Mites have been mighty fond of devolution. Free-living house dust mites descended from parasites which had evolved from free-living organisms.
More specifically, house dust mites speciated from mites that live in animal nests. Dust mites abandoned parasitism via digestive adaptation that allowed them to live off keratinous material, such as hair, feather quills, and flakes of skin.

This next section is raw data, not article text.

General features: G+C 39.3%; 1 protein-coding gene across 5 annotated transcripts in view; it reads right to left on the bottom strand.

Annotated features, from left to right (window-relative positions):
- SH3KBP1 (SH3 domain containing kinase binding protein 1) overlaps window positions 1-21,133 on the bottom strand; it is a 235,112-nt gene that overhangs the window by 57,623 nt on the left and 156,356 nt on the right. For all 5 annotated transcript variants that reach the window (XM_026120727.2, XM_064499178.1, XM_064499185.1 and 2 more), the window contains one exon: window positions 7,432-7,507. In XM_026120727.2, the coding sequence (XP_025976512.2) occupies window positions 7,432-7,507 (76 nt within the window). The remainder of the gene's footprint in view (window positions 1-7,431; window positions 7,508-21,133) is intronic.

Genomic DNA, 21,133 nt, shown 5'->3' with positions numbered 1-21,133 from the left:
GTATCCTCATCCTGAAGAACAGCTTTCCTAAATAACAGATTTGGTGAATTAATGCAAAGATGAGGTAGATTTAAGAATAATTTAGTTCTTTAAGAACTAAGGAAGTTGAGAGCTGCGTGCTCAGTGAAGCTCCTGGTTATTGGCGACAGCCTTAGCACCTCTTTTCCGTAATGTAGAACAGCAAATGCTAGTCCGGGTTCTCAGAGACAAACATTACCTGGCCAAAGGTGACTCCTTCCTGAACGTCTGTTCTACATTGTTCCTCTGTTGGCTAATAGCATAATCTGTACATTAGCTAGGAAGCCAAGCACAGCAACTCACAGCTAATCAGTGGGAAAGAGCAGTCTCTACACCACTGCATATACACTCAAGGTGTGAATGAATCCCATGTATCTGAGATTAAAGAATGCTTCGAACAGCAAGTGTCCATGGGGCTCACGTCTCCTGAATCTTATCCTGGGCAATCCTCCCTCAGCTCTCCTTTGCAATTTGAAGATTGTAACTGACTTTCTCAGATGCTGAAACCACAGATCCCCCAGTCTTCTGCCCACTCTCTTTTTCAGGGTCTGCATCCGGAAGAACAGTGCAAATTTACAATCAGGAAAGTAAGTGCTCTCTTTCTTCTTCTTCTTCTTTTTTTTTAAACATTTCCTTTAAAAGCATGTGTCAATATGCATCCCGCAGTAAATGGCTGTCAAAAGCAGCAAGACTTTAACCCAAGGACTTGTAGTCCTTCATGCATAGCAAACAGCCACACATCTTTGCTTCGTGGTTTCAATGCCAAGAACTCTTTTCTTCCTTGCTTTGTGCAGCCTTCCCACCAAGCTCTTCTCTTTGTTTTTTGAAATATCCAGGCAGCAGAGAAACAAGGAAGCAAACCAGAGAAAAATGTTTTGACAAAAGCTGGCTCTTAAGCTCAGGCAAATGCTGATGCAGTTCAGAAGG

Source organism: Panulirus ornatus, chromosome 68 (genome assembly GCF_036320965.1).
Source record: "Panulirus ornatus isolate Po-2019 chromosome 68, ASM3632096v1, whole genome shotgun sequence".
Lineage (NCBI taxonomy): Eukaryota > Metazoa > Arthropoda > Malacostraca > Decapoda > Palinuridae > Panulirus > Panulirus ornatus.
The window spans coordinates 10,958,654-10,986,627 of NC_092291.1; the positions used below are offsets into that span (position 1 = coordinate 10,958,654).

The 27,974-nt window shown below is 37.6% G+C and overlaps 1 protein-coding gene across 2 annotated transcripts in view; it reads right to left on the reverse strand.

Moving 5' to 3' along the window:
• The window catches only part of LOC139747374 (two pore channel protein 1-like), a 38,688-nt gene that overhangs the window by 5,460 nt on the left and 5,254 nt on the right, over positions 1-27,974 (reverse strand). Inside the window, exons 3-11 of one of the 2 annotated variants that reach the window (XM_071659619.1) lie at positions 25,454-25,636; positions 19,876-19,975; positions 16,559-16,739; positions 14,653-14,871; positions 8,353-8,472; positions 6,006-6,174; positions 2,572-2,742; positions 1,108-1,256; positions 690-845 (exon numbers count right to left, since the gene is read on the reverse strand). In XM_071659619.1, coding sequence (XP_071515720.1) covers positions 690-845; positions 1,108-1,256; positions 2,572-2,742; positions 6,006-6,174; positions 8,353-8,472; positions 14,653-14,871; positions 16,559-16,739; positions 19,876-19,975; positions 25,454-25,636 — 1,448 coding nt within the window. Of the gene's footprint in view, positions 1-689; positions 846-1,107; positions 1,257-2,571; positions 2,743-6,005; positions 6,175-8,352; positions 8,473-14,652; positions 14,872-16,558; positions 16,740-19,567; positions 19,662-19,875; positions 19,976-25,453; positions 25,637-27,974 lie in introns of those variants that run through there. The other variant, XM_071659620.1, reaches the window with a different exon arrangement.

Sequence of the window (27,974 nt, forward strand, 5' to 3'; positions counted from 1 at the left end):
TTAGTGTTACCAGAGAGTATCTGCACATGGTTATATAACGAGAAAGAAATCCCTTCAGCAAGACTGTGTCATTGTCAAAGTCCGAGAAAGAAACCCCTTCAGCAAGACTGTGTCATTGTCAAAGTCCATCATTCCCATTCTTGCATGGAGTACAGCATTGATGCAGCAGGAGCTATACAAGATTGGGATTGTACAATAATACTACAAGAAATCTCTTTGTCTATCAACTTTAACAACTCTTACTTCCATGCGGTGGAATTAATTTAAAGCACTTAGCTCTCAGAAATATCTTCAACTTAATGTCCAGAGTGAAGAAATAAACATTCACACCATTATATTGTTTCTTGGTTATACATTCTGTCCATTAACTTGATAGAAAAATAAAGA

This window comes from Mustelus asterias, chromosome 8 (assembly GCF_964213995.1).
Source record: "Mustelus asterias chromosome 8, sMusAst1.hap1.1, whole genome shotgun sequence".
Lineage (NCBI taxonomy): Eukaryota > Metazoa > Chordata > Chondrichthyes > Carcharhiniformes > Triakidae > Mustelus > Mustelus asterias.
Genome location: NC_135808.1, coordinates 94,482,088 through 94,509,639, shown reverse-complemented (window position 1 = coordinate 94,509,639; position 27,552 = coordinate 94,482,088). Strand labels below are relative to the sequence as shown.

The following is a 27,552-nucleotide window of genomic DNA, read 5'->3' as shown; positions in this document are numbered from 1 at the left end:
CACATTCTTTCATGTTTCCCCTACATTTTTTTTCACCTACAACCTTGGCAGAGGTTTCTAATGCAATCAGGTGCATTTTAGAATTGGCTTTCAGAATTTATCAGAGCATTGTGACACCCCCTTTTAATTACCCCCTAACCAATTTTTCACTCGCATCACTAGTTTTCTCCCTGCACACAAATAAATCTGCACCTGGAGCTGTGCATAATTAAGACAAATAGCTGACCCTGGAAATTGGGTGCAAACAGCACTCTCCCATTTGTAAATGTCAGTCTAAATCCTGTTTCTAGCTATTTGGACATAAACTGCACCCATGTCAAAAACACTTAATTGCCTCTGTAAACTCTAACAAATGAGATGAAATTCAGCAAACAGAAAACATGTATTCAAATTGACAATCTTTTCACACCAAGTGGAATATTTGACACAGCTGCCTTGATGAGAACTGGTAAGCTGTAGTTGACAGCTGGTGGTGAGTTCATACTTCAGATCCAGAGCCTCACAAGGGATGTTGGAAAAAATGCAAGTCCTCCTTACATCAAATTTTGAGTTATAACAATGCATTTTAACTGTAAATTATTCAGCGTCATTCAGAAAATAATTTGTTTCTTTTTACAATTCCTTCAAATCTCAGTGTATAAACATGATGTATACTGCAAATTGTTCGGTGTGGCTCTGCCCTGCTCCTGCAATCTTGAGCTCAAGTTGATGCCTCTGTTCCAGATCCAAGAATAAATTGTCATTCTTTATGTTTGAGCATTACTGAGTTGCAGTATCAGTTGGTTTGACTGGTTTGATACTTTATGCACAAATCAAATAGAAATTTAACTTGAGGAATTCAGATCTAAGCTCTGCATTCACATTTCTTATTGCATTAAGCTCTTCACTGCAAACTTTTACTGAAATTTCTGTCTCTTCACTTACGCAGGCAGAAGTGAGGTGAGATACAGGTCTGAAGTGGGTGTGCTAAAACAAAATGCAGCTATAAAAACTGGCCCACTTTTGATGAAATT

Oribatids are an order of slow-growing mites with low metabolism. Many are soil saprovores. Some live in trees. Others are predatory. None are parasitic.
Some oribatid mites went from sexual reproduction to parthenogenesis before going back to having sex. Parthenogenesis predominates in soil mites, whereas sexual species colonize the bark of trees and mosses. Arboreal mites have a tougher time getting enough to eat, and so the diversity that comes from sex helps maintain populations.